Vancouver Canucks: How Mike Gillis Destroyed the Future

Jun 13, 2014; Los Angeles, CA, USA; The Stanley Cup is on the ice after the Los Angeles Kings defeated the New York Rangers in second overtime during game five of the 2014 Stanley Cup Final at Staples Center. Mandatory Credit: Gary Vasquez-USA TODAY Sports
Jun 13, 2014; Los Angeles, CA, USA; The Stanley Cup is on the ice after the Los Angeles Kings defeated the New York Rangers in second overtime during game five of the 2014 Stanley Cup Final at Staples Center. Mandatory Credit: Gary Vasquez-USA TODAY Sports /

The Vancouver Canucks were one of the best teams in the league with Mike Gillis as their GM. But, he destroyed the club’s future.

When the Vancouver Canucks won straight President’s Trophies as the National Hockey League’s best regular-season team in 2010-11 and 2011-12, everything was fine in British Columbia. Well, aside from that day in the 2011 Stanley Cup Playoffs. So what is it that makes Canucks fans cringe when they hear the name of Vancouver’s former general manager, Mike Gillis?

Gillis was the club’s GM starting in 2008, until Canucks owner Francesco Aquilini relieved him from his duties on April 8, 2014. During his six-year tenure in Vancouver, Gillis led the team to two President’s Trophies and a Stanley Cup Final, and he was named GM of the Year in 2011.

Now two seasons into the Jim Benning era, the club still suffers from what Gillis did.

Not because the Canucks lost Game 7 against the Boston Bruins that sad day in 2011, but because he failed to prepare the club for the future.

Benning attempted a “rebuild on the fly” that has finally turned into a full-on rebuild like that of the Edmonton Oilers or Toronto Maple Leafs, rather than that of the Detroit Red Wings who have reached the post-season for 24 straight seasons (and counting). Why? Because the club drafted close to no NHL-calibre players in the Gillis era.

Drafting under Mike Gillis

Today, the club’s top rookies and prospects are Jake Virtanen, Jared McCann, Thatcher Demko and Brock Boeser — all drafted by Benning in 2014 and 2015, respectively.

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In the Canucks’ first Gillis draft, in 2008, they selected centre Cody Hodgson with the 10th-overall pick. Out of the top 10, only sixth-overall pick Nikita Filatov has appeared in fewer NHL games. Filatov is also the only player from that group who has recorded fewer points than Hodgson — including the four defencemen. Vancouver drafted five other players that year, with second-rounder Yann Sauve being the only one who played in the NHL — for eight games.

The following year, Gillis drafted centre Jordan Schroeder 22nd overall. Schroeder has 104 NHL games to date and is collecting more air miles between Iowa and Minnesota than goals. The Canucks also selected defenceman Kevin Connauton and forward Anton Rodin that year, but like Schroeder, Connauton is not with the club anymore, and Rodin was just signed to give it another try.

Gillis had four more first-round picks which were used on Nicklas Jensen, Brendan Gaunce, Hunter Shinkaruk and Bo Horvat — and stole Ben Hutton in the fifth round in 2012. Jensen is now Emerson Etem, Shinkaruk is Markus Granlund, Gaunce, Horvat and Hutton are all in the NHL. We give credit where credit is due.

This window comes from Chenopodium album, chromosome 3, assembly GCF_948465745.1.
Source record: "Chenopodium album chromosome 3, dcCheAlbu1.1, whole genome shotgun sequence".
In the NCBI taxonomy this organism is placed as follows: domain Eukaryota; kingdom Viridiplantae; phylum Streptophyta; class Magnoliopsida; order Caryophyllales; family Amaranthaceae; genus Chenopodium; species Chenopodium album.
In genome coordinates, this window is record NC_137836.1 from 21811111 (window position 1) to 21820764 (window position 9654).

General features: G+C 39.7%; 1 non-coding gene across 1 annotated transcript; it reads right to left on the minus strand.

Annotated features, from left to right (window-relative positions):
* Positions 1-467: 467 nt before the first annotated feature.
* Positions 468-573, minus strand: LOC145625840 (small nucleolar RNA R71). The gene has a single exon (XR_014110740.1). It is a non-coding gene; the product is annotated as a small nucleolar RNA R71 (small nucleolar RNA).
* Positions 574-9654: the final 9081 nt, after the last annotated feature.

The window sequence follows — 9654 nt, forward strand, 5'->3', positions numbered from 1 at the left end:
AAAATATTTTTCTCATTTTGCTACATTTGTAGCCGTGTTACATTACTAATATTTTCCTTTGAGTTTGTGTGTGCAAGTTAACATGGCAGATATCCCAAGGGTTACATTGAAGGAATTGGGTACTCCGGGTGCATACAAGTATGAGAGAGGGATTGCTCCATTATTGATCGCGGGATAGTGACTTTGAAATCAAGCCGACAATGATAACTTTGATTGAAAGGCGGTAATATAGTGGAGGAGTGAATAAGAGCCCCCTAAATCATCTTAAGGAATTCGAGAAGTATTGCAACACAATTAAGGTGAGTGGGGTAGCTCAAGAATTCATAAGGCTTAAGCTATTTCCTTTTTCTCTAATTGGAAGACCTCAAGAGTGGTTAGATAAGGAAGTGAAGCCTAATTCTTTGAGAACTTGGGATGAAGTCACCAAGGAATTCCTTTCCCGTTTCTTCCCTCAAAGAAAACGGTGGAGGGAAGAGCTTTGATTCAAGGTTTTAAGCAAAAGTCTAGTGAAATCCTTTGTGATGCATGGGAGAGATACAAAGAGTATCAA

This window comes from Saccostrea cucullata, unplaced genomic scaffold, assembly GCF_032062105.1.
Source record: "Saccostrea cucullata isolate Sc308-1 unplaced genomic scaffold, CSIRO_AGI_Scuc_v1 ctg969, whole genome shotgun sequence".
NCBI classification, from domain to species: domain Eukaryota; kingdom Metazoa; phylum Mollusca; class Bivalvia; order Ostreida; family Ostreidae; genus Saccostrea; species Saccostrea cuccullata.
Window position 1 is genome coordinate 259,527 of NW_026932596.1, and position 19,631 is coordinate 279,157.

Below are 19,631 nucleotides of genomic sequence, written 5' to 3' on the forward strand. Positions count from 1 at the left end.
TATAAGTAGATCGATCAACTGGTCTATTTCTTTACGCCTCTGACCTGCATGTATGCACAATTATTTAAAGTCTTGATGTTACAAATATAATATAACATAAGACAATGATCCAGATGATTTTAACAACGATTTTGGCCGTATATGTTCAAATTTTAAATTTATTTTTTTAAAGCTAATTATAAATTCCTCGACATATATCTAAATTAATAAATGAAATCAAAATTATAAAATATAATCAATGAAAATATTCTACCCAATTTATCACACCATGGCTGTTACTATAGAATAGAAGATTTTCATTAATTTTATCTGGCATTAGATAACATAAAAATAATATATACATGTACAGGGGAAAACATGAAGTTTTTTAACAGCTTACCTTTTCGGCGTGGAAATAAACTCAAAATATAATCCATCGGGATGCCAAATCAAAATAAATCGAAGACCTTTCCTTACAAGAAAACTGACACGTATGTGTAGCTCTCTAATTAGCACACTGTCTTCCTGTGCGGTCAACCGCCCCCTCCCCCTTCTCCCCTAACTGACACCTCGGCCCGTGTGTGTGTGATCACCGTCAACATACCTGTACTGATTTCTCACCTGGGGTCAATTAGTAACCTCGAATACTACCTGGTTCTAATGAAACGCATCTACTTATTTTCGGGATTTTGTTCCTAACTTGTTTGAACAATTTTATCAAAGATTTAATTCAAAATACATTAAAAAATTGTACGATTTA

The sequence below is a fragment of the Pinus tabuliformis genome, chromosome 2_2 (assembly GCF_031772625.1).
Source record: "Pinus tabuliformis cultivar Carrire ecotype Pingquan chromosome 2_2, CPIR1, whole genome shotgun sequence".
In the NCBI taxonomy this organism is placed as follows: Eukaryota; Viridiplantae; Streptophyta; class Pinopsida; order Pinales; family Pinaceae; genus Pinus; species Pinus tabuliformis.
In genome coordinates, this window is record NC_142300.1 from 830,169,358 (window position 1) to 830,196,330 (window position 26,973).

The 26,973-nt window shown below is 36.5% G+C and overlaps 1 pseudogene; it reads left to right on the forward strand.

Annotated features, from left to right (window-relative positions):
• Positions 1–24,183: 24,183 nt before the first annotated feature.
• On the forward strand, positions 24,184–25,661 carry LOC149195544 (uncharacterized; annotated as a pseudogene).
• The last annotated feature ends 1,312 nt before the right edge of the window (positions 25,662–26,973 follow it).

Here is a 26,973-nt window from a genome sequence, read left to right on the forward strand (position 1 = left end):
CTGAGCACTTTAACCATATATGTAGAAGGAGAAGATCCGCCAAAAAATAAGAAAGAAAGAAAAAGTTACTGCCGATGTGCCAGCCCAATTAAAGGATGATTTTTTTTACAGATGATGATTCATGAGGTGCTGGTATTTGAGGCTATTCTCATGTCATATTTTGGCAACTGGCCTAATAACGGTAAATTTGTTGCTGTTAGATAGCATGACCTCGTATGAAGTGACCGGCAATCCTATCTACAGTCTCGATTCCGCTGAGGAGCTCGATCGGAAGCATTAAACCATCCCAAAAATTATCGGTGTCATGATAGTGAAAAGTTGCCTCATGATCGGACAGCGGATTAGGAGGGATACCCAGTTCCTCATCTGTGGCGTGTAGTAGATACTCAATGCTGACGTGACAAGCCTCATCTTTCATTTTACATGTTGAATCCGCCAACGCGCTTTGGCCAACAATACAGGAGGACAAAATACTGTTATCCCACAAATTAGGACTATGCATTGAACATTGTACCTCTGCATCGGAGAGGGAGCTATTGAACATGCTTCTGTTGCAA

But, you will likely agree that Horvat is the only player of that group who really deserved his draft position (ninth overall). Getting one top-six player out of six years of drafting is obviously far less than we should expect. Considering that Gillis gave up Cory Schneider for the Horvat pick, even that selection is debatable.

Drafting under Jim Benning

Now, Jim Benning commenced his draft adventure with the Canucks in 2014. That year, the club got Virtanen, McCann, Demko and Nikita Tryamkin in the first three rounds. Virtanen, McCann and Tryamkin look like extremely talented, young NHL players while Demko is perhaps the best goaltender in the NCAA.

Only 19 players from that draft have appeared in NHL action so far, including three Canucks.

Related: Canucks Risking to Lose Thatcher Demko

In 2015, Benning selected Brock Boeser, one of the best skaters in the NCAA. We do not know how the other six picks from that year will turn out, but getting another elite forward would be a decent outcome.

In other words, the Canucks currently have three Benning and three Gillis picks in their lineup, even though Gillis had three times as many drafts to garner talent from. Two Gillis picks from the AHL were turned into current NHL players by Benning.

What Could Have Been

Thinking about what could have been is never a fun thing to do. Successful teams don’t care about what could have been while terrible teams need someone to blame for the situation they are in. Still, as fans, it is something we naturally do.

What would have been, had the Canucks drafted Erik Karlsson over Hodgson in 2008, Ryan O’Reilly over Jordan Schroeder in 2009 and Brandon Saad over Nicklas Jensen in 2011? Perhaps they would have won the Cup in 2011.

Next: Canucks Top 10 Prospects

Maybe the rebuild on the fly would have worked out because the Canucks would have the best defenceman in the NHL as well as a new No. 1 centre and an elite winger instead of three average fringe NHL players.

Fact is, we won’t find out. But, another fact, Gillis’ drafting did not help the Vancouver Canucks’ future.